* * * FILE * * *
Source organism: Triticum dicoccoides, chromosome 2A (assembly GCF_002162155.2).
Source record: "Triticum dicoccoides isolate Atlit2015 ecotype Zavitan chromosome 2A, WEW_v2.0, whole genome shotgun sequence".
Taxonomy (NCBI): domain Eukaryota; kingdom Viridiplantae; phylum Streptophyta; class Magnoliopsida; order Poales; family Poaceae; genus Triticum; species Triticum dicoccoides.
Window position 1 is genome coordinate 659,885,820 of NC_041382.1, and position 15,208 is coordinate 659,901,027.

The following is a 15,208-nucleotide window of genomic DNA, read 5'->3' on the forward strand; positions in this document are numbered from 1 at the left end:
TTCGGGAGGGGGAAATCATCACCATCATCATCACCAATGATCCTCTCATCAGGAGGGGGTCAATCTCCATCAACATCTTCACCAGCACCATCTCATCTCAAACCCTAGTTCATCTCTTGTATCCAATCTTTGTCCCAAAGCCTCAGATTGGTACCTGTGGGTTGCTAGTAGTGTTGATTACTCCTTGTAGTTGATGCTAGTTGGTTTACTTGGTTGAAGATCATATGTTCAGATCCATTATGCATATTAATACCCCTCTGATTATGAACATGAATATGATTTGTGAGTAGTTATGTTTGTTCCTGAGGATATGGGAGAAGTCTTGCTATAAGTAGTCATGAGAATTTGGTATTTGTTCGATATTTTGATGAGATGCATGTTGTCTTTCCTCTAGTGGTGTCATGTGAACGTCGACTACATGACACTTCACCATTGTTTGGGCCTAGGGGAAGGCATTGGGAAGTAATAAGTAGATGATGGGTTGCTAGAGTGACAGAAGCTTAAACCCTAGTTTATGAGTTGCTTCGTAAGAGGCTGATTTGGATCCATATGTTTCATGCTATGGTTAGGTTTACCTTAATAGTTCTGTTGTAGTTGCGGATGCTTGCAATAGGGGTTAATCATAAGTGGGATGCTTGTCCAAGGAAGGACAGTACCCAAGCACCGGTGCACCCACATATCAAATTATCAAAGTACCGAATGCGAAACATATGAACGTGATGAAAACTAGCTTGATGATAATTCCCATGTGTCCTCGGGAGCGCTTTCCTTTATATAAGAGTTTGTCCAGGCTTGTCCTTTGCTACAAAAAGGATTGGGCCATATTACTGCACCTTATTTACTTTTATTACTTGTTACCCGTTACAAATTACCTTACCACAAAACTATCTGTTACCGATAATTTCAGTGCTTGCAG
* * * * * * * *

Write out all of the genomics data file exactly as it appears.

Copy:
Source organism: Triticum dicoccoides, chromosome 2A (assembly GCF_002162155.2).
Source record: "Triticum dicoccoides isolate Atlit2015 ecotype Zavitan chromosome 2A, WEW_v2.0, whole genome shotgun sequence".
Taxonomy (NCBI): domain Eukaryota; kingdom Viridiplantae; phylum Streptophyta; class Magnoliopsida; order Poales; family Poaceae; genus Triticum; species Triticum dicoccoides.
Window position 1 is genome coordinate 659,885,820 of NC_041382.1, and position 15,208 is coordinate 659,901,027.

The following is a 15,208-nucleotide window of genomic DNA, read 5'->3' on the forward strand; positions in this document are numbered from 1 at the left end:
TTCGGGAGGGGGAAATCATCACCATCATCATCACCAATGATCCTCTCATCAGGAGGGGGTCAATCTCCATCAACATCTTCACCAGCACCATCTCATCTCAAACCCTAGTTCATCTCTTGTATCCAATCTTTGTCCCAAAGCCTCAGATTGGTACCTGTGGGTTGCTAGTAGTGTTGATTACTCCTTGTAGTTGATGCTAGTTGGTTTACTTGGTTGAAGATCATATGTTCAGATCCATTATGCATATTAATACCCCTCTGATTATGAACATGAATATGATTTGTGAGTAGTTATGTTTGTTCCTGAGGATATGGGAGAAGTCTTGCTATAAGTAGTCATGAGAATTTGGTATTTGTTCGATATTTTGATGAGATGCATGTTGTCTTTCCTCTAGTGGTGTCATGTGAACGTCGACTACATGACACTTCACCATTGTTTGGGCCTAGGGGAAGGCATTGGGAAGTAATAAGTAGATGATGGGTTGCTAGAGTGACAGAAGCTTAAACCCTAGTTTATGAGTTGCTTCGTAAGAGGCTGATTTGGATCCATATGTTTCATGCTATGGTTAGGTTTACCTTAATAGTTCTGTTGTAGTTGCGGATGCTTGCAATAGGGGTTAATCATAAGTGGGATGCTTGTCCAAGGAAGGACAGTACCCAAGCACCGGTGCACCCACATATCAAATTATCAAAGTACCGAATGCGAAACATATGAACGTGATGAAAACTAGCTTGATGATAATTCCCATGTGTCCTCGGGAGCGCTTTCCTTTATATAAGAGTTTGTCCAGGCTTGTCCTTTGCTACAAAAAGGATTGGGCCATATTACTGCACCTTATTTACTTTTATTACTTGTTACCCGTTACAAATTACCTTACCACAAAACTATCTGTTACCGATAATTTCAGTGCTTGCAG